STUDENT NUMBER: 111 -22-3333
1 . P U R P OS E
Laser is an acronym for light amplification by stimulated emission of radiation. The basic
components of a laser are: 1) An "active or amplifying material" where atoms and radiation
interact. 2) A mechanism to create a greater population of atoms in an excited state than
exists in a lower state, i.e. "population inversion". 3) A resonant cavity with a resonant
frequency equal to the photon frequency.
A schematic diagram of the helium-neon laser is shown in Fig. 1. Initially, electron impact
excites helium atoms to the 21S0 and 23S1 states as shown in Fig. 2. Transitions back to the
11S0 state by electric dipole radiation are forbidden; hence these excited states are
"metastable". However, during collisions, these atoms can transfer their energy to neon
atoms in the 2p6 state, promoting them to the 2p55s and 2p54s states ("resonant energy
exchange"). Stimulated emission occurs between each of these excited neon states and the
lower 2p53p state resulting in 632.8 nm visible light and 1.15 μm infrared radiation
The gas mixture is contained in a glass tube with highly reflective mirrors at each end which
cause standing waves of wavelength 632.8 nm to be set up, but also permit a small fraction
of the radiation to emerge as output. It is the photons that are reflected back and forth that
are responsible for stimulated emission of further photons from excited neon atoms. Since
all the photons are in phase, the output is highly coherent.
Part of this experiment involves spectroscopy using a diffraction grating spectrometer. A
grating and its geometry are shown schematically in Fig. 3. Waves reflected from adjacent
reflecting surfaces will do so constructively if
d(sin in - sin out) = m  , m = 0,1,2,... ....(1)
The spectrometer will be used to determine the laser wavelength as well as to examine related transitions in a neon gas discharge tubes. Also in this
experiment, the efficiency of the laser and the beam divergence will be measured.
2 . P R OC E D U R E
DESTROYS IT. Carefully remove the grating from the spectrometer. Adjust the telescope
eyepiece until the crosshairs are arranged like an X and in sharp focus. Focus the telescope
on infinity. Illuminate the slit with the mercury discharge tube (WHICH OPERATES AT A
FEW THOUSAND VOLTS, SO BEWARE) and adjust the collimator only for a sharp,
narrow, vertical image of the slit when viewed through the telescope. Rotate the telescope
until the slit image is precisely centered on the crosshairs, then adjust the circular scale to 0o.
The spectrometer is now to be aligned so that in is (approximately) 65o. To achieve this,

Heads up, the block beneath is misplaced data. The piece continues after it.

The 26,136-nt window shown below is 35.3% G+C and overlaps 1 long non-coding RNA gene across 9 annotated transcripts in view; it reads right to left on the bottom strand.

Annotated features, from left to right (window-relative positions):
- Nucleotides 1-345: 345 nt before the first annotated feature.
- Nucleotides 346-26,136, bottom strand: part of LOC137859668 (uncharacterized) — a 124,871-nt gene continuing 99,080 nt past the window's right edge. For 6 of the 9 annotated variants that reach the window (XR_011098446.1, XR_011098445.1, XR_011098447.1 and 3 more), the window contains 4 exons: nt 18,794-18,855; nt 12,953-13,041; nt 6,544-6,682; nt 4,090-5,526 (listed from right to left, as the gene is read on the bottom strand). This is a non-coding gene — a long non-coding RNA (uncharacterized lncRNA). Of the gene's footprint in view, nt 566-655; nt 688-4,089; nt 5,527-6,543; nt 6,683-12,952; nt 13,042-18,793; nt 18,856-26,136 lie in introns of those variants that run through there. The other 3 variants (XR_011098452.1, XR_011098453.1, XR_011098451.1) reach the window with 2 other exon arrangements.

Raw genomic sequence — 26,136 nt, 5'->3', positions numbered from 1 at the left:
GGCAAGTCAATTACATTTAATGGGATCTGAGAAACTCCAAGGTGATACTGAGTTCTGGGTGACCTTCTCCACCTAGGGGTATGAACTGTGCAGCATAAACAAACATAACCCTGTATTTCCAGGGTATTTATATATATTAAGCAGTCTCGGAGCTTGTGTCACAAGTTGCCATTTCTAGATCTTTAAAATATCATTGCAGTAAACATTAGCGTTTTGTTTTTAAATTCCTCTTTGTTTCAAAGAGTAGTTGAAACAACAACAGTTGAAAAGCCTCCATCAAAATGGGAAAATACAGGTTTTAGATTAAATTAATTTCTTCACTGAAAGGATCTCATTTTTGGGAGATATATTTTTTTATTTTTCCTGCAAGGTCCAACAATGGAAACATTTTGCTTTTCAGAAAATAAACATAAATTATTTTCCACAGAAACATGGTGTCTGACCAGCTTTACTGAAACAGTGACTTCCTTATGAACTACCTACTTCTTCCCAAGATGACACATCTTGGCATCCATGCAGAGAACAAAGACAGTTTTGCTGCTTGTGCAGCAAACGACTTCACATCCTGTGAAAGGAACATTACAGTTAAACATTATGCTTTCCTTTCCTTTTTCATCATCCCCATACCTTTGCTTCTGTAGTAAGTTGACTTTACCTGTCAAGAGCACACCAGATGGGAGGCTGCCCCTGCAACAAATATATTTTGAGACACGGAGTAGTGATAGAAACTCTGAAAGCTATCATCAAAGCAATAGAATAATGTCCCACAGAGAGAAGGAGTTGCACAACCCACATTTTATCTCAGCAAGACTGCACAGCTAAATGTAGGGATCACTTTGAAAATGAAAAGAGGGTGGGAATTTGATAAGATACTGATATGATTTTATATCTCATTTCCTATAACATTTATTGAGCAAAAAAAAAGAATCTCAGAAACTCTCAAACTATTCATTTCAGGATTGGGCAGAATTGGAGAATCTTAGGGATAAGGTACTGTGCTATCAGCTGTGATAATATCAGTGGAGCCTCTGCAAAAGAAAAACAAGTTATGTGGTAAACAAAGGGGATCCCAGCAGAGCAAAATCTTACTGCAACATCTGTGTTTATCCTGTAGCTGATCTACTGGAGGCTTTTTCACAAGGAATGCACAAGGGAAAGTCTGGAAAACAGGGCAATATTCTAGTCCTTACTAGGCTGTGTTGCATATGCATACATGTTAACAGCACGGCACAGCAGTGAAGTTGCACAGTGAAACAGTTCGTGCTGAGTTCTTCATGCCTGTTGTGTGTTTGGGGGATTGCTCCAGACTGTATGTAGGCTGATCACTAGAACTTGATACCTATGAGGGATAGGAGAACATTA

rotate the telescope clockwise through 50o (i.e., meas = 50o), place the grating on the table
and then rotate the center table until the slit image is again centered on the crosshairs. You
are now viewing the m = 0 spectrum, for which all spectral lines are superimposed. The m
= 1 spectrum, which is to be used, will be found to the
left of this position.
Finding in: Measure the angular positions of in by
finding the (m=0) superposition of the lines. [This will
look like the image of the slit opening to the
spectrometer.] At this measured angle, inout. Be
sure and pay attention to the difference between the
angle you measure and the incoming and outgoing
angles for the laser light. [See the figure at left.]
Finding d: Measure the angular positions of the two yellow (579.1 and 577.0 nm), the green
(546.1 nm) and blue (435.8 nm) lines. Measure the corresponding values of out and, from
equation 1, obtain average values for d and in. (This should correspond to approximately
1200 grooves per mm.) Note that you have the equivalent of 2 unknowns and four
equations (of the form of equation 1, but for the four values of  given by the two yellow,
the green and the blue lines.
Finding laser Replace the mercury tube with the neon tube and also arrange the laser so
that the beam is directed at an angle towards the slit as shown in Fig. 4. In this way, only
laser light scattered from the edges of the slit will pass through the spectrometer. Direct
light is too intense and could damage your eye. Determine the wavelength of the laser line.
Does the laser line coincide with any of the neon lines? Explain why it does or does not.
Efficiency Use the Metrologic photometer to measure the power output of the laser. Start
with the range switch on the highest setting and then decrease it as necessary. Determine
the power input to the laser from voltage and current measurements. Express the efficiency
as a percentage.
Beam Divergence Take the laser into the hallway and measure the beam diameter at 1 m
intervals from the laser from zero up to 10 m. Reduce the beam intensity as necessary using
the polarizing filters. If the beam is too bright, accurate measurements are difficult. Plot a
graph of beam width vs distance and use it to calculate the beam divergence. Compare this
with the diffraction-limited beam divergence, diff, given by
diff ~2 /d
where d is width of the beam aperture and is given by the width of the beam very close to
the laser.